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Dave Snowden

Ethnography Part II

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Yesterday I expressed concern about the abuse of the term ethnography. In particular when all that people are doing is some basic observation and interviewing. However full ethnography takes a long time and is very resource intensive. To situate an ethnographer into each community for a couple of years really isn’t going to work in world that cannot wait that long to understand what is going on and seek to nudge things in a better direction. Given that I can understand that people tried to short circuit the process or simply acknowledge that the observer was also a biased participant. I wrote that aspect up in my book chapter ‘Naturalising Sensemaking’ in Mosier and Fischer (eds) Informed by Knowledge: Expert Performance pp 223-234 published in 2010. Apologies that I can’t share the text on line. If anyone is interested me and I can send email me and I will send you an early draft.

In designing SenseMaker® I took a different approach but the process of getting there was emergent, it took a lot of projects, reading, discussion and work from colleagues to get there. But there are three key aspects:

  1. The insight that we could use people in the subject communities as ethnographers to those communities.  Not only that but children were brilliant.  The opening picture shows capture in one of Tony Quinlan’s projects where children within a community are capturing stories and observations from people in their own communities.
  2. The realisation that we needed to create a quantitative interpretative framework.  I had been in data analytics long enough to know both the usefulness but also the limits.  When people interpret their own material they add layers of meaning, they don’t just interpret the material.
  3. The criticality of high abstraction signifiers that can’t be gamed, and shift to the metaphor/abstract nature of human language.  My creating balanced triads in which there was no right answer, no good and bad, no evaluation we de facto created the descriptive capability which has always been the goal of ethnography.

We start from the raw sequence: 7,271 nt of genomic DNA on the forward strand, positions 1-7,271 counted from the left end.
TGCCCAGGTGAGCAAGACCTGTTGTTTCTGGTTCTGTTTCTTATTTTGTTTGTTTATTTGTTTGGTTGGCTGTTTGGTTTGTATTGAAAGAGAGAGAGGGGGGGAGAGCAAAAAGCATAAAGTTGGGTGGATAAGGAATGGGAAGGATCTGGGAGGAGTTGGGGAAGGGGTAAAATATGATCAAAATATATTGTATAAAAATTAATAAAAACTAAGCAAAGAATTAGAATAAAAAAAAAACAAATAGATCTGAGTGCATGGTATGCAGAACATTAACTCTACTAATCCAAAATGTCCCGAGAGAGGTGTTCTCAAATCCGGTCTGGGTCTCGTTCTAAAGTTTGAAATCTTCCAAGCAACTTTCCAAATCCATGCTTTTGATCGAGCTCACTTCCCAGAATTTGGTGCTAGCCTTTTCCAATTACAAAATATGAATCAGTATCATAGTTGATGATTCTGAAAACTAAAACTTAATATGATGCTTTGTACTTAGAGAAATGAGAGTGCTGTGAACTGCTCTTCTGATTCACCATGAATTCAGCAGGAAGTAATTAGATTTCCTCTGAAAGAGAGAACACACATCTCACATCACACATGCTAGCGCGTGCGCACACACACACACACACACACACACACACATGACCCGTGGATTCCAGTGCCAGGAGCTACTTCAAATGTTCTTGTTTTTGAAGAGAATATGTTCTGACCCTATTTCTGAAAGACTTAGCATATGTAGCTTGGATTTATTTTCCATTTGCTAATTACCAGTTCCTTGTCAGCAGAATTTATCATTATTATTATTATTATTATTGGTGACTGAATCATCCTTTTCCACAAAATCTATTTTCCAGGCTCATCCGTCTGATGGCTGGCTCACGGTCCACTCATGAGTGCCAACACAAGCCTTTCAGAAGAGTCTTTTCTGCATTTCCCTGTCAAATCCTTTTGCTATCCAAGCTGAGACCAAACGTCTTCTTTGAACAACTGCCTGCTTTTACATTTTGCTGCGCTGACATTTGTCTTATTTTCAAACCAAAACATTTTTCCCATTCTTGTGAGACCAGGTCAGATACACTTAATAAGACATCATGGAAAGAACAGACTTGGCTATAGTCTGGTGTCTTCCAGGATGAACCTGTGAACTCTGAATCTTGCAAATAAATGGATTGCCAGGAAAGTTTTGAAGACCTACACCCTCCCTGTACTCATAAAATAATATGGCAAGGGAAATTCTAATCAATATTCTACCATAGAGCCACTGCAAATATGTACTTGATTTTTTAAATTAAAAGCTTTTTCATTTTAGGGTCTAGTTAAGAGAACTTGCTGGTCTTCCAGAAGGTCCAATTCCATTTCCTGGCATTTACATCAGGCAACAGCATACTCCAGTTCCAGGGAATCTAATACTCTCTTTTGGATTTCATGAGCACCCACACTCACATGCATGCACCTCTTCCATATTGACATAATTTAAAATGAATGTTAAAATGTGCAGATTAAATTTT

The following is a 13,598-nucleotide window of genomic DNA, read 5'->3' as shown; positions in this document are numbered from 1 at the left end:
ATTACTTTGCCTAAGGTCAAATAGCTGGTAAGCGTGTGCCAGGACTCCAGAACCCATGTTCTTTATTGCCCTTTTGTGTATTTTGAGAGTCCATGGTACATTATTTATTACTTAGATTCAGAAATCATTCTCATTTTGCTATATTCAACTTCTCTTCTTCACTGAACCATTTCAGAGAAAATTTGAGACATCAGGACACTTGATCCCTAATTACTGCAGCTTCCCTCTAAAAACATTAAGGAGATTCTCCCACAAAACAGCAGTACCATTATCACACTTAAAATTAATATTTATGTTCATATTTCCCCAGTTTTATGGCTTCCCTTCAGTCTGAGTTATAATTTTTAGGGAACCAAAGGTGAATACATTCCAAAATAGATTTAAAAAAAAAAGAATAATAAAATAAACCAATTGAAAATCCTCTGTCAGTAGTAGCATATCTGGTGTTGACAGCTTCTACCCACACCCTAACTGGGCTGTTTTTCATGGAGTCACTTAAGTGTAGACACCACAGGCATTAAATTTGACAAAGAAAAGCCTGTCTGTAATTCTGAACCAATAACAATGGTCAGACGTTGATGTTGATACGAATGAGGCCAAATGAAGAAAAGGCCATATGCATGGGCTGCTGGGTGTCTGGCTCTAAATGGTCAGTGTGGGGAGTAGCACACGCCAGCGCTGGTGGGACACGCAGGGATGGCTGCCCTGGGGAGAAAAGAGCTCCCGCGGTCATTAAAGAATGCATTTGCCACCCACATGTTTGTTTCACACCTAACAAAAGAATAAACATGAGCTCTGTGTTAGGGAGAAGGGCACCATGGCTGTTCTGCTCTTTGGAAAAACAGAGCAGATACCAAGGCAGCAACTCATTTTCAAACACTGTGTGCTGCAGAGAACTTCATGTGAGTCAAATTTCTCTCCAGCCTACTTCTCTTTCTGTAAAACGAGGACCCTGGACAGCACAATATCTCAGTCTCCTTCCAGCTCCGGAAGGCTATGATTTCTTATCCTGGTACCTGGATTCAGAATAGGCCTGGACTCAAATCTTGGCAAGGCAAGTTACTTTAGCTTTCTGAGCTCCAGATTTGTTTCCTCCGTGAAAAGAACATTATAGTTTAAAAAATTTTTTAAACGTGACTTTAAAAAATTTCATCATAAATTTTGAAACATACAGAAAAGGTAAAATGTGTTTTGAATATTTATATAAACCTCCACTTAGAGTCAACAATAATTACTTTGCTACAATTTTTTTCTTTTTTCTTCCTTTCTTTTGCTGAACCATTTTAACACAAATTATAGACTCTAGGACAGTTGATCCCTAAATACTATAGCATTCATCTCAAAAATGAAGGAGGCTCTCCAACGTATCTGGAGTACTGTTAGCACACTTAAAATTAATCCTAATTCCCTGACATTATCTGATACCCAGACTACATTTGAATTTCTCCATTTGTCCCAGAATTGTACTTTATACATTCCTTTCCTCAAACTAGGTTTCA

So we empowered the community to interpret their now material and used technology to enable capture over broad communities in real time. When a Home Office anthropologist called it the first example of distributed ethnography I was able to apply retrospective coherence to what had been a theory informed set of experiments and a lot of intuition.

When I did the original method development around complexity in OBM days, working with Hanna in Denmark we facilitated in English but they spoke in Danish. I’ve always been paranoid about making things explicit or facilitator engagement (one of the disagreements with Cynthia and others over the years). In effect handing over collection and interpretation to the population being researched and who have to engage was an extension of that. I’ve had a number of personal experiences of facilitator interference over the years. Given that I started this series in the context of design thinking I have shared one of those below.

Postscript – recording a personal experience

I had one very negative experience years ago in a Design Thinking seminar on the west coast. I was there as a participant and it was my first experience of the IDEO process. It was only one experience so I am not making it a general judgement but it does emphasis my concerns. All of us (I was an external expert) were marshalled into brain storming sessions and each group had a scribe from the facilitation team. As things went on I started to look at what he was writing and got to the point where I took the guy aside and said That isn’t what I said. The response was an apology and he would look at it. Half an hour later I checked again, nothing had changed and the misrepresentation has continued. So I did a more public challenge and was told he was synthesising the material. Under more pressure he said that he was recording what you really meant to say at which point I got a little difficult. Others were pulled in, I was unpopular but it was changed. Then we came to the end of the day and everyone was sent away so that the experts could now produce a solution that we would be presented to us in the morning. I rather suspected that the solution was already formed before the seminar and the recording of participants was being recorded to support that solution. Now I know this was one case, I know that people say it is not how it should be; but when you make a process linear this sort of problem is common.

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